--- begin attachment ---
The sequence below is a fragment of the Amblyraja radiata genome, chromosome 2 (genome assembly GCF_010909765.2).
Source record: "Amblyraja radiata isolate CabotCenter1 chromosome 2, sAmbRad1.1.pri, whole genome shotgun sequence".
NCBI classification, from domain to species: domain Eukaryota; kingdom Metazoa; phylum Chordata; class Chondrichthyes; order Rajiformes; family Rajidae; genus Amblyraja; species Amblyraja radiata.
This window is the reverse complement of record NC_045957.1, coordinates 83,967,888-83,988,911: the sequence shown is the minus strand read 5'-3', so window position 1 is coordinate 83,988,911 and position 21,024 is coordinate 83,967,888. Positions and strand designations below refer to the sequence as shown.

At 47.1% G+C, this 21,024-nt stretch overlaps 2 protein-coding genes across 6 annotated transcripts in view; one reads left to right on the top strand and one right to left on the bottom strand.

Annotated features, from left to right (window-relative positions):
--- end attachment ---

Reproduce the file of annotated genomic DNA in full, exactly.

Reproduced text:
The sequence below is a fragment of the Amblyraja radiata genome, chromosome 2 (genome assembly GCF_010909765.2).
Source record: "Amblyraja radiata isolate CabotCenter1 chromosome 2, sAmbRad1.1.pri, whole genome shotgun sequence".
NCBI classification, from domain to species: domain Eukaryota; kingdom Metazoa; phylum Chordata; class Chondrichthyes; order Rajiformes; family Rajidae; genus Amblyraja; species Amblyraja radiata.
This window is the reverse complement of record NC_045957.1, coordinates 83,967,888-83,988,911: the sequence shown is the minus strand read 5'-3', so window position 1 is coordinate 83,988,911 and position 21,024 is coordinate 83,967,888. Positions and strand designations below refer to the sequence as shown.

At 47.1% G+C, this 21,024-nt stretch overlaps 2 protein-coding genes across 6 annotated transcripts in view; one reads left to right on the top strand and one right to left on the bottom strand.

Annotated features, from left to right (window-relative positions):